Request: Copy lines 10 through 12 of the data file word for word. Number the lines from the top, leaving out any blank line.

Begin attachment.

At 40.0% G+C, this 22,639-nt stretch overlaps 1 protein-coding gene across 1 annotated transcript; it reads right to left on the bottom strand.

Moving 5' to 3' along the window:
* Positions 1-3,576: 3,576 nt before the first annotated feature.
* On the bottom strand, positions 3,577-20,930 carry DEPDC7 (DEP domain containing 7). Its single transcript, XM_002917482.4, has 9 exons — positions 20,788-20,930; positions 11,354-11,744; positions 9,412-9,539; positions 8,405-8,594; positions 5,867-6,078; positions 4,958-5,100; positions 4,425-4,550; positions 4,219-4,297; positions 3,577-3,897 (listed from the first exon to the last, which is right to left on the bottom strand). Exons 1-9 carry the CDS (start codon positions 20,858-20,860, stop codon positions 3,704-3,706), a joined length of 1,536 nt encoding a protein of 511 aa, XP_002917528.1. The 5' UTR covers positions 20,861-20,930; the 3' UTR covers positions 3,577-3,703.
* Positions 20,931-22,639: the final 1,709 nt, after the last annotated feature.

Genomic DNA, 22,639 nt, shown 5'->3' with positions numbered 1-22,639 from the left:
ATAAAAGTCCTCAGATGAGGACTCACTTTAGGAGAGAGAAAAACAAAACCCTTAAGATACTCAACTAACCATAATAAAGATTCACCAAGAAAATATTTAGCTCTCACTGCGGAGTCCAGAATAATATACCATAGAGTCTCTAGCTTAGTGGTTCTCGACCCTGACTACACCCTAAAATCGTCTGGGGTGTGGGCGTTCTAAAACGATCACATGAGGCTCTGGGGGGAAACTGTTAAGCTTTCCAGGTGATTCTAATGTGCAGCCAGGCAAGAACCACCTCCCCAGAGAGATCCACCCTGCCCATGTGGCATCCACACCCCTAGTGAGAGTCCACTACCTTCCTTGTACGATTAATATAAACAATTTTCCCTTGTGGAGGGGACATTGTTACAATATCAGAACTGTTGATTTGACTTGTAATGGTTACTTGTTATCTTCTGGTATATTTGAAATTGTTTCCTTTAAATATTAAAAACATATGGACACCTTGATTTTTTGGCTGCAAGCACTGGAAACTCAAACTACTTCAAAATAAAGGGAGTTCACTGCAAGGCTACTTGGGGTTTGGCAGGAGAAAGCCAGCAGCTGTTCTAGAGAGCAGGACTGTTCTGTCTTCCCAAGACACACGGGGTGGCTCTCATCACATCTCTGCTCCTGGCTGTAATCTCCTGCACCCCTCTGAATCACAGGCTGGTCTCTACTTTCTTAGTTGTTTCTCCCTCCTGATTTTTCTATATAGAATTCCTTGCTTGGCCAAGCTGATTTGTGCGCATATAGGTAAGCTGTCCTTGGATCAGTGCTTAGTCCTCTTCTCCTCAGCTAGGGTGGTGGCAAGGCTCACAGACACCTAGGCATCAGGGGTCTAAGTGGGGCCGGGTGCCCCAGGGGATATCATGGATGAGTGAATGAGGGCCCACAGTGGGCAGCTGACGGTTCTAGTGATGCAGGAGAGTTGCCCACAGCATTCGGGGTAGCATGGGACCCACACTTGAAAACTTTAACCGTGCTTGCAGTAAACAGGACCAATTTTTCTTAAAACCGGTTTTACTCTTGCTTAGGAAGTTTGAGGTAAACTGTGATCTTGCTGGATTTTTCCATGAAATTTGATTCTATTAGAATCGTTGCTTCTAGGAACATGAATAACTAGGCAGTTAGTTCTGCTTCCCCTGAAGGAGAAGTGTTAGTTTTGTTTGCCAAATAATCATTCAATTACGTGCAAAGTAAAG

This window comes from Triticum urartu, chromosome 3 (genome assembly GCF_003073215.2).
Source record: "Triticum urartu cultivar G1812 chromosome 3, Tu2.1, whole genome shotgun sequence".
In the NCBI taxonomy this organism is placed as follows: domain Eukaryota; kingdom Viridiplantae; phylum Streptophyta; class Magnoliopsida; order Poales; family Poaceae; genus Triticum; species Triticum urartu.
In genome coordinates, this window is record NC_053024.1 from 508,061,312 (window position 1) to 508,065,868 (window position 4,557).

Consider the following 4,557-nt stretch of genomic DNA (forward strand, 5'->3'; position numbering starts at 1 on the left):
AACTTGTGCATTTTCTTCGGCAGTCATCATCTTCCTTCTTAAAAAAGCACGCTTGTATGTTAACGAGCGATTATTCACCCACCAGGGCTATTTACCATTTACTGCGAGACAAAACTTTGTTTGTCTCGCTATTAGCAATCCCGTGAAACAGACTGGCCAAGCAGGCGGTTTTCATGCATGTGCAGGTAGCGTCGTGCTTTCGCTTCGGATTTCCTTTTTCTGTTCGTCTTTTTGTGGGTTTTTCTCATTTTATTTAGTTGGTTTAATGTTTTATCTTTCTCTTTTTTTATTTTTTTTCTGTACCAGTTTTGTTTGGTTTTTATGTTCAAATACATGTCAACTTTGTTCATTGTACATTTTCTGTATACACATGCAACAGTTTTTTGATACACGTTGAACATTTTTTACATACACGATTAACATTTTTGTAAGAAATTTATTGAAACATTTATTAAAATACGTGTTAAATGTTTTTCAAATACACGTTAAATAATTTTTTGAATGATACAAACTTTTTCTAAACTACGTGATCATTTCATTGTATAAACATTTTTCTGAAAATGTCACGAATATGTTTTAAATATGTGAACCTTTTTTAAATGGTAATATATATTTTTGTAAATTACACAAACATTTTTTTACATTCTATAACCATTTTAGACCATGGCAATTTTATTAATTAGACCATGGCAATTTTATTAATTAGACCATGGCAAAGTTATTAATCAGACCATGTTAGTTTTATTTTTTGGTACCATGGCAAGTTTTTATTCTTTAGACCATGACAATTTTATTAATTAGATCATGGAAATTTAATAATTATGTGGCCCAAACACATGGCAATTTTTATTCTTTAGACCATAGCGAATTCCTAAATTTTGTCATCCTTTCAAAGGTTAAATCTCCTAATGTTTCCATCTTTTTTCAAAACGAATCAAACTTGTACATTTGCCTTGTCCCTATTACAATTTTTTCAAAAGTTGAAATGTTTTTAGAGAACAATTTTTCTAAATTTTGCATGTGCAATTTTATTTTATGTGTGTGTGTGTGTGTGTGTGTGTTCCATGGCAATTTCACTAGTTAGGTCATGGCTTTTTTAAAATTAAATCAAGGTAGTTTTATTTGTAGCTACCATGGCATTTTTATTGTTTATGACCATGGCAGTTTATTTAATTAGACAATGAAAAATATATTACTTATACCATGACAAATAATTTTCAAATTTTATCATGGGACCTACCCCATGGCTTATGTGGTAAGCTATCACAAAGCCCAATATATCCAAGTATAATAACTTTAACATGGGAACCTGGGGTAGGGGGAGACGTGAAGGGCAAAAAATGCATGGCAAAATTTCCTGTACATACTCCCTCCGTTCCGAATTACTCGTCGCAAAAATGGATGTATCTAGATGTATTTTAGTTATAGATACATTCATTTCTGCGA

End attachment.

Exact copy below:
In the NCBI taxonomy this organism is placed as follows: domain Eukaryota; kingdom Viridiplantae; phylum Streptophyta; class Magnoliopsida; order Poales; family Poaceae; genus Triticum; species Triticum urartu.
In genome coordinates, this window is record NC_053024.1 from 508,061,312 (window position 1) to 508,065,868 (window position 4,557).

Consider the following 4,557-nt stretch of genomic DNA (forward strand, 5'->3'; position numbering starts at 1 on the left):